Siemens Healthineers has agreed to buy Corindus Vascular Robotics for $1.1 billion (£903.7 million) in the biggest acquisition since the Siemens subsidiary listed on the stock market last year. Healthineers is paying $4.28 per share for Massachusetts-based Corindus, which develops robotic systems for minimally invasive vascular therapy procedures, a 77% premium to the U.S. company's closing price on Wednesday. Systems produced by Corindus, which has approximately 100 employees, allow doctors to guide catheters and stent implants with controlling modules.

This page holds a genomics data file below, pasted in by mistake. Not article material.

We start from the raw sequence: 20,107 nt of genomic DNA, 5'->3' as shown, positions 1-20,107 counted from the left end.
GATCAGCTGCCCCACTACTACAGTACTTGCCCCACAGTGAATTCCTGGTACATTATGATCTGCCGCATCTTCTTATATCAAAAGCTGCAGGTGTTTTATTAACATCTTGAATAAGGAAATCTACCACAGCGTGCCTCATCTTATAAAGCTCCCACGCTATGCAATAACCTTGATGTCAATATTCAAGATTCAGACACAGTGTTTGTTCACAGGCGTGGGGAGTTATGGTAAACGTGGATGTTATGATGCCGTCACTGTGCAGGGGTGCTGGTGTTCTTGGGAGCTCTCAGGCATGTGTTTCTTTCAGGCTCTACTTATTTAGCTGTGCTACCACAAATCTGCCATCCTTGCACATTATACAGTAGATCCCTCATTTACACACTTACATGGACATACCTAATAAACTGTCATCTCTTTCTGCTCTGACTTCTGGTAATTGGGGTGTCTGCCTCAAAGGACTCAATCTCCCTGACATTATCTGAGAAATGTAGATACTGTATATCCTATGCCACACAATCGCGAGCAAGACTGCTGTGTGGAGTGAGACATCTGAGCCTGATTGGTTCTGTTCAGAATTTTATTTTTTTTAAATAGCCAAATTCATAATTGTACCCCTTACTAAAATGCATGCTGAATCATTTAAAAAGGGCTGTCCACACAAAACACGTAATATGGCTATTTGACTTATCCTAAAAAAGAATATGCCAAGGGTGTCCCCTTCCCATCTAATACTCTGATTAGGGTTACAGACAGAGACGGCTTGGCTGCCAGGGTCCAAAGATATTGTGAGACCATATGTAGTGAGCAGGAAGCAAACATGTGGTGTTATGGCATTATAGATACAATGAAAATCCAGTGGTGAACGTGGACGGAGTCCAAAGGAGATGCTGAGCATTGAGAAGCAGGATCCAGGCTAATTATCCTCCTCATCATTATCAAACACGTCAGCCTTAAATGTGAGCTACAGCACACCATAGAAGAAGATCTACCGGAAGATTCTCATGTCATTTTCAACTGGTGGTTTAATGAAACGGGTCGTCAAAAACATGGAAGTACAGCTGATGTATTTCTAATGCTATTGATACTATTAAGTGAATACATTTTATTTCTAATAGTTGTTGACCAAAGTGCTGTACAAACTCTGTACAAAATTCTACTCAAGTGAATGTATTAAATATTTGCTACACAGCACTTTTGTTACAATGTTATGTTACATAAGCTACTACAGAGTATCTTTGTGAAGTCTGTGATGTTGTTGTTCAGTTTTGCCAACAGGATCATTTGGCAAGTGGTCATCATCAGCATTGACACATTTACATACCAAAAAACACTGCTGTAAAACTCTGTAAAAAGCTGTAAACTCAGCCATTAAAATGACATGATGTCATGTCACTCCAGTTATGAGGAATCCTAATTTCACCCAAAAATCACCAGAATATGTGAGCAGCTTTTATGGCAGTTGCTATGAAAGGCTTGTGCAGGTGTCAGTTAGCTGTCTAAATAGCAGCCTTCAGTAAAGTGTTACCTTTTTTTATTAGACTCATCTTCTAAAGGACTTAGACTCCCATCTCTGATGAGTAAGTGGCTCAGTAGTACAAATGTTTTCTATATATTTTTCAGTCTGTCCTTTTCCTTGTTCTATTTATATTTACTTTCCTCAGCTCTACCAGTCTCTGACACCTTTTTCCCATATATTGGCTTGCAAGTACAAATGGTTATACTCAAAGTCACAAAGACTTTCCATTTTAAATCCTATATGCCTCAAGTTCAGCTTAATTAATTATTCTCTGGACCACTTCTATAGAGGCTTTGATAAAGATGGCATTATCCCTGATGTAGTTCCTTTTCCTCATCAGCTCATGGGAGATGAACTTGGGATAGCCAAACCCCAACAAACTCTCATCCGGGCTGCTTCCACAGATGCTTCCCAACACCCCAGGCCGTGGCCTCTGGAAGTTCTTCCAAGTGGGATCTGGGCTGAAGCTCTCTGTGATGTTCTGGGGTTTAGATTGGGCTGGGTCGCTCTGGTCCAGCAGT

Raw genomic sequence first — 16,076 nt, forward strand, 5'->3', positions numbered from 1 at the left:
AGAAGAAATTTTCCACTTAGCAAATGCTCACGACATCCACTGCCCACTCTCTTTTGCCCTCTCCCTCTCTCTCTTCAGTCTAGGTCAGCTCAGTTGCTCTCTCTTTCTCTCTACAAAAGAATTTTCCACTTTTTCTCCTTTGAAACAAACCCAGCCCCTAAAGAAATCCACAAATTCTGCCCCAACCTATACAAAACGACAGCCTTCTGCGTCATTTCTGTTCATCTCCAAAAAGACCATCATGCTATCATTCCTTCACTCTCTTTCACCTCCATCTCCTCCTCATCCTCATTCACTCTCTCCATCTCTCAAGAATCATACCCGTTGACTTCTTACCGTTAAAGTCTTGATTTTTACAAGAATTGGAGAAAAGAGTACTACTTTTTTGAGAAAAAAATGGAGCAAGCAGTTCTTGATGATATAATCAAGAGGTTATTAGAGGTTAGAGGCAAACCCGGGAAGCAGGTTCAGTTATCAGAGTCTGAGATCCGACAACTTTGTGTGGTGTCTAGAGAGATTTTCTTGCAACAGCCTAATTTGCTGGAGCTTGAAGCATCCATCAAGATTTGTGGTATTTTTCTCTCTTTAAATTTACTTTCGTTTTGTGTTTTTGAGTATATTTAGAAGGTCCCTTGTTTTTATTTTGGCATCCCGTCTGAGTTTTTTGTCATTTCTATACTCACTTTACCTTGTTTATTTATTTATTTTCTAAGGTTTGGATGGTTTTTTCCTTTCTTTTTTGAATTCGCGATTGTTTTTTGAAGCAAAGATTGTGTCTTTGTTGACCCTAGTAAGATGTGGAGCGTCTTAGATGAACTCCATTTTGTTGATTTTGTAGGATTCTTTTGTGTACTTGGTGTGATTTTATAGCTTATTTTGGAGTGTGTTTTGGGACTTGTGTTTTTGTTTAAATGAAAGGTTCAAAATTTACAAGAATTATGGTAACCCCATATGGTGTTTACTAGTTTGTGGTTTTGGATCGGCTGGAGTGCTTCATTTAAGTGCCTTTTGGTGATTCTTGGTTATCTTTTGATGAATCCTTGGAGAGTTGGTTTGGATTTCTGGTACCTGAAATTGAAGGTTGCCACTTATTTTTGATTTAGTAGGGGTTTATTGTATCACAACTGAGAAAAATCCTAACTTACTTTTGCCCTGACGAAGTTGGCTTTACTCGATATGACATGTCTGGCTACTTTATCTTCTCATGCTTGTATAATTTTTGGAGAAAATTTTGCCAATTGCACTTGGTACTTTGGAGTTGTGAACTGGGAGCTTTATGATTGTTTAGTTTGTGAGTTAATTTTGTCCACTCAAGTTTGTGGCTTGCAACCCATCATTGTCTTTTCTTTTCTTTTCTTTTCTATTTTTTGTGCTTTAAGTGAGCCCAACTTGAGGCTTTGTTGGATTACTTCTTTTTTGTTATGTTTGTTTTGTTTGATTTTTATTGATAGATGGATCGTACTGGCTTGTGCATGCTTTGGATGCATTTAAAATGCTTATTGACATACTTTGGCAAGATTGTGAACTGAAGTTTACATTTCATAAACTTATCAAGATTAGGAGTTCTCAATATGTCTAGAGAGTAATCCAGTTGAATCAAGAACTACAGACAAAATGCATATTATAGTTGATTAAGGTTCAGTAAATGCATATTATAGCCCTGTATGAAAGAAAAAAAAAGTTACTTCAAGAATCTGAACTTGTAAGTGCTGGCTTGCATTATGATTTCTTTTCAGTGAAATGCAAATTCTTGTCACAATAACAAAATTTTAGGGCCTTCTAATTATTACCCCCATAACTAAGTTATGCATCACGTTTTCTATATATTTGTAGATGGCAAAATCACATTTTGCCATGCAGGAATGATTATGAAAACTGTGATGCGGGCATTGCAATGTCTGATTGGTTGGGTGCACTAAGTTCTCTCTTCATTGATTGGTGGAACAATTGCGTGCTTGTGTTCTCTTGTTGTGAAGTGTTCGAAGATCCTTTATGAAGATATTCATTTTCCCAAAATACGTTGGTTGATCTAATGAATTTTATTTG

(Bloomberg) -- Terms of Trade is a daily newsletter that untangles a world embroiled in trade wars. Sign up here. Factories across Asia and Europe are increasingly feeling the brunt of the festering U.S.-China trade war that shows no imminent sign of ending.Purchasing managers’ indexes from some of the largest economies on both continents remained below 50 in July, signaling contractions in industrial output. Germany, the motor of Europe’s growth, is mired in its worst manufacturing slump in seven years. A global measure showed a third consecutive decline in activity.The deteriorating outlook forced Siemens AG, Europe’s largest engineering company and a global exporter, to warn on Thursday that its sales target will be harder to reach. The gloom has prompted central banks from Asia to the U.S. to cut interest rates, with stimulus promised in Europe too.“Central banks are easing monetary policy now -- that should help, but there’s always a delay before that shows results,” said Aline Schuiling, senior economist at ABN Amro Bank NV in Amsterdam. “Manufacturing may bottom out around the start of next year but there are a lot of risks.”In the U.S., IHS Markit’s factory PMI was the lowest in almost a decade in July, while a separate gauge by the Institute for Supply Management also eased. Both signaled growth, albeit at a weakening pace.Euro-area manufacturing shrank for a sixth month at the start of the third quarter, dragged down by Germany, the region’s biggest economy. The downbeat figures follow reports showing slower growth in France, Spain and the euro area, with Italy stagnating.While part of the weakness is linked to troubles in the automotive industry, a continued downturn could spell deeper trouble, and spread to other parts of the economy. As companies respond to falling demand, manufacturing jobs are being cut at the fastest pace in six years, prices are being lowered and optimism is deteriorating.Germany’s Schaeffler AG, a supplier to carmakers, this week cut its forecast and now sees revenue falling this year. Siemens said profit fell 12% last quarter, a sign that the car industry’s woes and a more general economic malaise is reaching deeper into corporate Europe.“Geopolitics and geoeconomics are harming an otherwise positive investment environment,” said Siemens Chief Executive Officer Joe Kaeser.Chinese companies, too, are lowering their expectations. Some 40% of the more than 1,600 firms to give first-half guidance predicted a drop in earnings from a year earlier.What Bloomberg’s Economists Say“Indexes across many Asian economies -- on balance -- painted a weaker picture for the region than China, where yesterday’s official PMI showed some signs of improvement. Manufacturing PMIs from several countries broadly stayed at weak levels, and one more country -- Indonesia -- fell into contractionary territory.”-- Chang Shu and Qian WanClick here for the full reportMonetary authorities across the world have been working to counter the slowdown. Australia, South Korea and Indonesia are among central banks that cut interest rates last month, while the Federal Reserve lowered its benchmark for the first time since 2008 on Wednesday. The European Central Bank is preparing action for September.The International Monetary Fund last month cut its global outlook, already the lowest since the financial crisis, and warned about policy “missteps” on trade. A fresh round of negotiations between the U.S. and China ended in Shanghai Wednesday with little sign of progress. Both sides plan to meet again in Washington in September.(Updates with global number in second paragraph.)\--With assistance from Enda Curran and Michelle Jamrisko.To contact the reporters on this story: Fergal O'Brien in Zurich at email@example.com;Jana Randow in Frankfurt at firstname.lastname@example.orgTo contact the editors responsible for this story: Craig Stirling at email@example.com, Paul GordonFor more articles like this, please visit us at bloomberg.com©2019 Bloomberg L.P.